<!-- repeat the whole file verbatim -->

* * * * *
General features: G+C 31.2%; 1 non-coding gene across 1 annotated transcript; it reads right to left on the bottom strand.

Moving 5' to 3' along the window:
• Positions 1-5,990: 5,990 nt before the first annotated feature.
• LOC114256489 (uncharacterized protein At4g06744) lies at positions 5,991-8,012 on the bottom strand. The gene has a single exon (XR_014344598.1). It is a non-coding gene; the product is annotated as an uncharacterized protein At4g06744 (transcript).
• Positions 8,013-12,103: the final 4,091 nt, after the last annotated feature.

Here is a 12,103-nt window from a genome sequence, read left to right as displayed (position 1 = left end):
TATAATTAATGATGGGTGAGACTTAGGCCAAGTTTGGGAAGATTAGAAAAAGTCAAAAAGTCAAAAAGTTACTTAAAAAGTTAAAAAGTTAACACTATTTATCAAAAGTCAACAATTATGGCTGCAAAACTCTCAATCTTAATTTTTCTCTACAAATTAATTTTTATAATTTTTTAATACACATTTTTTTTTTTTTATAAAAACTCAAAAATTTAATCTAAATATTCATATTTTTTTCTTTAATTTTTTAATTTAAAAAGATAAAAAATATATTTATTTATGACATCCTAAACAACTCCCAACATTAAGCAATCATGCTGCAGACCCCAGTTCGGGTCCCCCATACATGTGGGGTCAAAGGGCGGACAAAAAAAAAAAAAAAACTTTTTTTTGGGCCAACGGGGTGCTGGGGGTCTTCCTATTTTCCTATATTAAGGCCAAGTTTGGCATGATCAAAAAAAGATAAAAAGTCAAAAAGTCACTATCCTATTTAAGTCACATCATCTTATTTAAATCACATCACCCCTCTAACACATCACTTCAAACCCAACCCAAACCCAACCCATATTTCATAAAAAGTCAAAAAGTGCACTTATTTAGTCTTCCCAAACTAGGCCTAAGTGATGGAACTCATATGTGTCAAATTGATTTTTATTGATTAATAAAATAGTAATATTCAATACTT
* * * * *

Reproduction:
General features: G+C 31.2%; 1 non-coding gene across 1 annotated transcript; it reads right to left on the bottom strand.

Moving 5' to 3' along the window:
• Positions 1-5,990: 5,990 nt before the first annotated feature.
• LOC114256489 (uncharacterized protein At4g06744) lies at positions 5,991-8,012 on the bottom strand. The gene has a single exon (XR_014344598.1). It is a non-coding gene; the product is annotated as an uncharacterized protein At4g06744 (transcript).
• Positions 8,013-12,103: the final 4,091 nt, after the last annotated feature.

Here is a 12,103-nt window from a genome sequence, read left to right as displayed (position 1 = left end):
TATAATTAATGATGGGTGAGACTTAGGCCAAGTTTGGGAAGATTAGAAAAAGTCAAAAAGTCAAAAAGTTACTTAAAAAGTTAAAAAGTTAACACTATTTATCAAAAGTCAACAATTATGGCTGCAAAACTCTCAATCTTAATTTTTCTCTACAAATTAATTTTTATAATTTTTTAATACACATTTTTTTTTTTTTATAAAAACTCAAAAATTTAATCTAAATATTCATATTTTTTTCTTTAATTTTTTAATTTAAAAAGATAAAAAATATATTTATTTATGACATCCTAAACAACTCCCAACATTAAGCAATCATGCTGCAGACCCCAGTTCGGGTCCCCCATACATGTGGGGTCAAAGGGCGGACAAAAAAAAAAAAAAAACTTTTTTTTGGGCCAACGGGGTGCTGGGGGTCTTCCTATTTTCCTATATTAAGGCCAAGTTTGGCATGATCAAAAAAAGATAAAAAGTCAAAAAGTCACTATCCTATTTAAGTCACATCATCTTATTTAAATCACATCACCCCTCTAACACATCACTTCAAACCCAACCCAAACCCAACCCATATTTCATAAAAAGTCAAAAAGTGCACTTATTTAGTCTTCCCAAACTAGGCCTAAGTGATGGAACTCATATGTGTCAAATTGATTTTTATTGATTAATAAAATAGTAATATTCAATACTT